Environmental Issues | Planning | Real Estate
This website will offer limited functionality in this browser. We only support the recent versions of major browsers like Chrome, Firefox, Safari, and Edge.
By Brian Hitchcock, Christian Silk13 Apr 2023 | 2 minute read
March 2023 has provided two important pieces of news in the ports sector and floating offshore wind sector:
Foot Anstey's port and energy team have taken a look at the two publications in terms of the detail and impact on UK ports, which is likely to be very significant in the coming years.
The British Energy Security Strategy announced the UK ambition to deliver up to 50GW of offshore wind by 2030, including up to 5GW of floating offshore wind. The Department for Energy Security and Net Zero (“DESNZ”) anticipates further rapid expansion of the floating offshore wind sector through the 2030s and beyond.
But the UK needs more investment to facilitate capacity and capability to deploy and service the scale of the floating offshore wind pipeline and meet its offshore wind ambitions. In particular, the UK needs port facilities combining a substantial depth of water with heavy-lift capacity and extensive quayside space. This scheme is open to UK maritime ports and eligible capital investment expenditure is set out in the guidance:
The guidance asks for a detailed breakdown of business case, key personnel, financial, planning and consent documentation and legal opinion verifying the compliance of an Applicant’s Project with the prevailing subsidy control rules and other key legal requirements.
The announcement of the Scheme has been met with welcome arms as it will certainly help to kickstart some of the work needed but considerable further investment is needed. The Floating Offshore Wind Taskforce, led by RenewableUK, has identified the need for £4 billion of investment by the end of the decade to ensure that ports are ready for the mass deployment of floating wind, which would bring jobs and growth to coastal communities as we build up new supply chains. Richard Ballantyne, Chief Executive of British Ports Association has also commented that alongside this there also needs to be resource and improvements to the port planning and consenting processes.
Up to £160 million in grant funding will be made available. DESNZ expects the amount of Scheme funding requested by Applicants to be an accurate representation of the public funding requirement for the Project, and the minimum necessary to enable the Project to proceed and deliver the best value for money for the UK taxpayer.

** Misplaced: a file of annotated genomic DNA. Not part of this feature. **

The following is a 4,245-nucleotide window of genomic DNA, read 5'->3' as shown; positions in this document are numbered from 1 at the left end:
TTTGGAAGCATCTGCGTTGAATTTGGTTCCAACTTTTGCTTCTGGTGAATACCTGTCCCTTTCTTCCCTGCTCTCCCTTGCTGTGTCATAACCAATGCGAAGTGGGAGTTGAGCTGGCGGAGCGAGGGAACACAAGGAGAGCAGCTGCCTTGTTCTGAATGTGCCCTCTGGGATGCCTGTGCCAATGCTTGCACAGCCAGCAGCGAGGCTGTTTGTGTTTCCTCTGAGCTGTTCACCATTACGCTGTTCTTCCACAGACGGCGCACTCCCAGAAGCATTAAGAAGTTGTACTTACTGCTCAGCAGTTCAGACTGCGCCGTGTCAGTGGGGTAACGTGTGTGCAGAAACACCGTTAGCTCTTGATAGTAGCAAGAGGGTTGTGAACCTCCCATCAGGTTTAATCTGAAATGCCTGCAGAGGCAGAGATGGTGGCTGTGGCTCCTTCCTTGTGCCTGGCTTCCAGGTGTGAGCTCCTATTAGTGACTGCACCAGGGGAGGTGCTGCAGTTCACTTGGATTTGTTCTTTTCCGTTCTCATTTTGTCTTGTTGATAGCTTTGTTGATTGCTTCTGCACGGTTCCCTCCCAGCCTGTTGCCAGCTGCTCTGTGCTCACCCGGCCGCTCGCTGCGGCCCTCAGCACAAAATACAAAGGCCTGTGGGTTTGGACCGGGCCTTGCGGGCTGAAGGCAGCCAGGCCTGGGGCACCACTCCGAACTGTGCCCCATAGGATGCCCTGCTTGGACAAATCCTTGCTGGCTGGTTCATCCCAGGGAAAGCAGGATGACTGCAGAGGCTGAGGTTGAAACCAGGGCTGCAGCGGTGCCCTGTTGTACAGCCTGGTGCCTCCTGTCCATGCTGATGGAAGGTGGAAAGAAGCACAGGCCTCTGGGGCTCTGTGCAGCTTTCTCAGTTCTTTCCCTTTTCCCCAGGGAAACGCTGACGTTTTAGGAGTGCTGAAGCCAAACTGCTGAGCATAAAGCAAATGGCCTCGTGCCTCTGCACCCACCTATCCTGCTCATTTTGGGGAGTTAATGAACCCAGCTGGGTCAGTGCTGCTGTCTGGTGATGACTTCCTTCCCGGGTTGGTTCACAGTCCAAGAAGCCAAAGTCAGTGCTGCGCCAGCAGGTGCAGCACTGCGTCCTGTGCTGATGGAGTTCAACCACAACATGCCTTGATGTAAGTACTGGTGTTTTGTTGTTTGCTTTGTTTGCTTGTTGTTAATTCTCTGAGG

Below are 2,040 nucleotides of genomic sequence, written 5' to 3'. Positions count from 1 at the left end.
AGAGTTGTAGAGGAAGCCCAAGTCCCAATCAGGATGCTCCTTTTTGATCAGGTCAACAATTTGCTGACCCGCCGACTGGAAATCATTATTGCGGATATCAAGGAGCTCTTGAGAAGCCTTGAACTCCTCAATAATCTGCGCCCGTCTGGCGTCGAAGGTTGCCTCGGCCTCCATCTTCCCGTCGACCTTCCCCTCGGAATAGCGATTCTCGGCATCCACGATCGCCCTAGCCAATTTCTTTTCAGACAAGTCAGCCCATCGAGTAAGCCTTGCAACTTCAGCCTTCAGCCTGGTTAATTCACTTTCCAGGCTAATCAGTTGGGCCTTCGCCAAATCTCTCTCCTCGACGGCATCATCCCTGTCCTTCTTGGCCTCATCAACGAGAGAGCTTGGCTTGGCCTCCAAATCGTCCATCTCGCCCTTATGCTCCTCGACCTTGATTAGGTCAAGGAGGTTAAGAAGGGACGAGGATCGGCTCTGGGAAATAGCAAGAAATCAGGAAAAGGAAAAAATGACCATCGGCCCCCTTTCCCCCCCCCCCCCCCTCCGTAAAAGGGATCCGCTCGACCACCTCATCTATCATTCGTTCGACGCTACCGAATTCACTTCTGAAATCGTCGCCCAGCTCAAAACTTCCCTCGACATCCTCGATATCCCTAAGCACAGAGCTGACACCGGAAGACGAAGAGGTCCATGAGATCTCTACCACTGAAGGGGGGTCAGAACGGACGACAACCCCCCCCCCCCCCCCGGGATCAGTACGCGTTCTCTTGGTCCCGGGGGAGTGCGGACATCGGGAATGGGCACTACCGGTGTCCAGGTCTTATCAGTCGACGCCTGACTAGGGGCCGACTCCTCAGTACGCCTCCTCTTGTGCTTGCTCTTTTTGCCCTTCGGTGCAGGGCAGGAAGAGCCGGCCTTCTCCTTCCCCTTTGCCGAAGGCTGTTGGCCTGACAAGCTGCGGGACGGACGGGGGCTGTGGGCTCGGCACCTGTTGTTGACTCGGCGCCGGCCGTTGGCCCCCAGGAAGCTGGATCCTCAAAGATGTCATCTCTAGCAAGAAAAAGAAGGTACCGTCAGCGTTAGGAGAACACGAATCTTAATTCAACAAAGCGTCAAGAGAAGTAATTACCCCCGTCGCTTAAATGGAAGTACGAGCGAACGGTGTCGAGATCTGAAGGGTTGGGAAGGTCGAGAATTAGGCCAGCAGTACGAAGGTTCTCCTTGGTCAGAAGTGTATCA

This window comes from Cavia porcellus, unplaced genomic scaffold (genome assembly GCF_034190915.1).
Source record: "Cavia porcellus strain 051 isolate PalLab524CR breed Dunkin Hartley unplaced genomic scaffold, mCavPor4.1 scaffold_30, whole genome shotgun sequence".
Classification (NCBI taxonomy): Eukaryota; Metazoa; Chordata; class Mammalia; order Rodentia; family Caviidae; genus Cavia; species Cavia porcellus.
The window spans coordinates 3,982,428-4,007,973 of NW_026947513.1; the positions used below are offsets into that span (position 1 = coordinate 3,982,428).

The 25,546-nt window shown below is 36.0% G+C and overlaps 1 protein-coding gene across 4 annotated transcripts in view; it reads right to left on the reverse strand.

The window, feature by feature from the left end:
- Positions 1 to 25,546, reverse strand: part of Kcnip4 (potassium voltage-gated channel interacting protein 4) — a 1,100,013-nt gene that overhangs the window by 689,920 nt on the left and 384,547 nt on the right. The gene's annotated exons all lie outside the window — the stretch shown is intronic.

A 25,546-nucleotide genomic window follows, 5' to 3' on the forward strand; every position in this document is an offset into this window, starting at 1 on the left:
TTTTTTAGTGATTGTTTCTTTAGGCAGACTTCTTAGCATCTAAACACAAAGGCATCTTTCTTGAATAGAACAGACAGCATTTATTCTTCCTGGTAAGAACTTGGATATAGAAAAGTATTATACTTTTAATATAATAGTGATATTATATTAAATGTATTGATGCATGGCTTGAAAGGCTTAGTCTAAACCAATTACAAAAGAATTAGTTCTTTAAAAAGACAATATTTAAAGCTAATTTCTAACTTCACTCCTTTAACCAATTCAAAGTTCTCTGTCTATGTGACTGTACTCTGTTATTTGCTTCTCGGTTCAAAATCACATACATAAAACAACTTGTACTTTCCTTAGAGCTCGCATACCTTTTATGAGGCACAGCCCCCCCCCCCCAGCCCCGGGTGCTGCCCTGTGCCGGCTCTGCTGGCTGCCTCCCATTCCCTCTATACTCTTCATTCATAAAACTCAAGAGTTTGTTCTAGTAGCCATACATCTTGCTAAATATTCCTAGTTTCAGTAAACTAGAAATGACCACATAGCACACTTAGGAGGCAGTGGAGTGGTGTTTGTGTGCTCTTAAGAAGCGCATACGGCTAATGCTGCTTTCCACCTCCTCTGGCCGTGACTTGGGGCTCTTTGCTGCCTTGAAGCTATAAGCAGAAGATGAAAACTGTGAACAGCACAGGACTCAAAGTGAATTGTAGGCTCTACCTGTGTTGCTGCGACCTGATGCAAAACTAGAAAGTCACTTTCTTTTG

The Floating Wind Offshore Wind Taskforce says up to 11 ports around the UK will need to be transformed as soon as possible into new industrial hubs to enable the roll-out of floating offshore wind at scale. The time to act is now though, especially when the years of initial deployment (2027 – 2029) need to serve as period of proving the feasibility of industrialised scale deployment. Those highlighted ports include Bristol, Falmouth, Pembroke Docks, Port Talbot, Port of Holyhead and Portland, along with other locations in Northern Ireland and the East Coast of the UK.
The report contains a series of recommendations which could see 34 gigawatts (GW) of floating wind installed in UK waters by 2040 if the Government takes swift and decisive action. At present Ministers have set a target of 5GW of floating offshore wind installed by 2030.
The report notes that implementing the recommendations required to reach 34GW of floating wind by 2040 will generate £26.6 billion in additional GVA (total economic activity) in the UK, which in today’s value is about £18bn. Simply put for every £1 invested in port facilities to support the FLOW sector the UK would generate approximately £3.4 to £4.3 of added value to the economy. By 2040, the FLOW sector will support a total of 45,000 jobs across the UK, with about 35% representing employment in FLOW.
Alongside the report, the Government has also consulted on revisions to National Policy Statements including the NPS for ports which will include a thorough examination of the modelling and forecasts that support the statement of need for development, and the environmental, safety, resilience and local community considerations that planning decisions must take into account. Further, the revised draft NPSs for energy seek to clarify that offshore wind is now a critical national priority, including the related onshore and offshore network infrastructure together with the need to cut the process time for planning consenting in order to deliver 50GW of offshore wind including 5GW of floating wind. This coincides with the Welsh Government granting the first offshore floating wind consent for the construction of 7 x 14MW floating offshore wind turbines, known as the Erebus project, being the first phase of a 5GW development proposal in the Celtic Sea.
For further information please contact our experts on the details below
Environmental Issues | Planning | Real Estate
Projects, Infrastructure & Construction | Real Estate | Public Sector